In order to select an appropriate cut off value for clinical usage, first we performed a univariate analysis using the continuous CCR7 IOD score (Additional file 2: Table S1). Result suggested CCR7 as a significant adverse prognostic marker for mRCC patients’ OS and PFS (P < 0.001 for both). Smooth HR curve demonstrated the adding risk of 1 per IOD on patient survival (Additional file 1: Figure S1D and F). Then, through minimum p value method using log rank test, IOD = 215 was chosen as the cut off point (P < 0.001 for both), and the p values were still significant after being corrected (OS, P < 0.001, PFS, P = 0.001). The smooth HR curve also displayed significant and stable prognostic differences after dichotomizing (Additional file 1: Figure S1E and G).
Patient baseline characteristics and its association with dichotomous CCR7 expression
The 110 patients’ baseline clinical characteristics were shown in Table 1. All patients were East Asian. The medium age at TKIs initiation was 59 years old (range 14–78). All patients have received radical, partial or cytoreductive nephrectomy. Results showed that the dichotomous CCR7 expression associated with TNM stage at initial diagnosis (P = 0.004), lymph node involvement (P = 0.031) and marginally with histology (P = 0.086) and number of metastatic sites (P = 0.070). It also correlated with patients’ best response of TKIs (P < 0.001).
Impact of baseline characteristics, including dichotomous CCR7 expression, on OS in mRCC patients receiving TKIs
Within this cohort, 64.5% (71/110) patients died during the follow-up and the median OS was 23.5 months. Kaplan-Meier analysis revealed that patients with high CCR7 expression had a significantly poorer OS (P < 0.001 after correction) (Fig. 1a). Univariate analysis confirmed this significance (P < 0.001) (Additional file 2: Table S1). Multivariate Cox analysis was further performed and suggested high CCR7 expression as an independent adverse prognostic factor for mRCC patients’ OS prediction (HR 2.256, 95% CI 1.336–3.809, P = 0.002; P = 0.003 after 1000 bootstrap), together with tumor histology and Heng’s risk group (Table 2). Lung and lymph node involvement were excluded from the model for being potential confounding factors for number of metastatic sites.
Stratified analysis were further performed, and we found that CCR7 expression could discriminate most patient groups’ overall survival except those in the non-clear cell type or Heng’s risk favorable/poor groups (Additional file 3: Table S2). But after incorporating the high/low CCR7 expression directly into Heng’s risk to form a new model, the OS between different groups displayed vigorously discriminative consequences (P < 0.001) (Fig. 1b). Furthermore, ROC analysis was carried out at the time of 12 and 24-month follow-up, and the new model showed better prognostic power than using Heng’s risk model alone in both the ccRCC and all patient groups (Fig. 2). Incorporating CCR7 IOD score as a continuous variable also displayed similar results (Additional file 4: Figure S2).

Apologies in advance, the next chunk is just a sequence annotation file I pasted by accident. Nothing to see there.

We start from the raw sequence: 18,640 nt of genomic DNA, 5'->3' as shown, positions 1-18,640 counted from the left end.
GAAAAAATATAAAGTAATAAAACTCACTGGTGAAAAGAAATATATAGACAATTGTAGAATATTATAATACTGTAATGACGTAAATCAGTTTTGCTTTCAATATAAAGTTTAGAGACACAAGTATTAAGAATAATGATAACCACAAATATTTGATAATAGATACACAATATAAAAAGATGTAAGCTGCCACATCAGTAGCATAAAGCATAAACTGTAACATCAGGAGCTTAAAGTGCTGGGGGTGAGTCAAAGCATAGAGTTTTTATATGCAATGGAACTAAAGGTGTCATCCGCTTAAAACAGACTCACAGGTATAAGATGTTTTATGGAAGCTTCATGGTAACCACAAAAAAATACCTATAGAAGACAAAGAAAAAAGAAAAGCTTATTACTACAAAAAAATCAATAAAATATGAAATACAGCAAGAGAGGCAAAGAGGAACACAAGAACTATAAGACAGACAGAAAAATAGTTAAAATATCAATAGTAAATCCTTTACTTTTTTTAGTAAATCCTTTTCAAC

Impact of baseline characteristics, including dichotomous CCR7 expression, on PFS in mRCC patients receiving TKIs
During the follow-up period, 85.0% (91/107) patients have developed disease progression. The median PFS was 9.8 months. Patients’ best response and its correlation with CCR7 were shown in Table 1. Figure 3a revealed that RCC in the PD group displayed a significantly higher CCR7 expression compared to partial response (PR) and stable disease (SD) groups. Kaplan-Meier analysis suggested an adverse predictive effect of high CCR7 expression in patients receiving TKIs (P = 0.001 after correction) (Fig. 3b) and was also confirmed in a multivariate model (HR 1.835, 95% CI 1.156–2.912, P = 0.010; P = 0.013 after 1000 bootstrap) (Table 2). After incorporating CCR7 into the Heng’s model, patients in the new model displayed significant PFS divergence between different groups (P < 0.001) (Fig. 3c). Since the Heng’s risk criteria was initially designed for OS prediction, further ROC comparison was not performed.
CCR7 expression and its correlation with lymph node involvement
In Fig. 4a, the CCR7 IOD score of mRCC patients with different baseline metastatic sites were plotted, and revealed a potential higher expression of CCR7 in patients with baseline lymph node metastasis, in accordance with the χ2 test in Table 1, though the Kruskal-Wallis test did not meet statistical significance (P = 0.083). For exploring the possible impact of CCR7 on lymphatic invasion during the drug treatment period, we found that four patients within this cohort have developed disease progression due to new lymph node lesions development, and all their tumor samples displayed CCR7 high expression (Fig. 4b).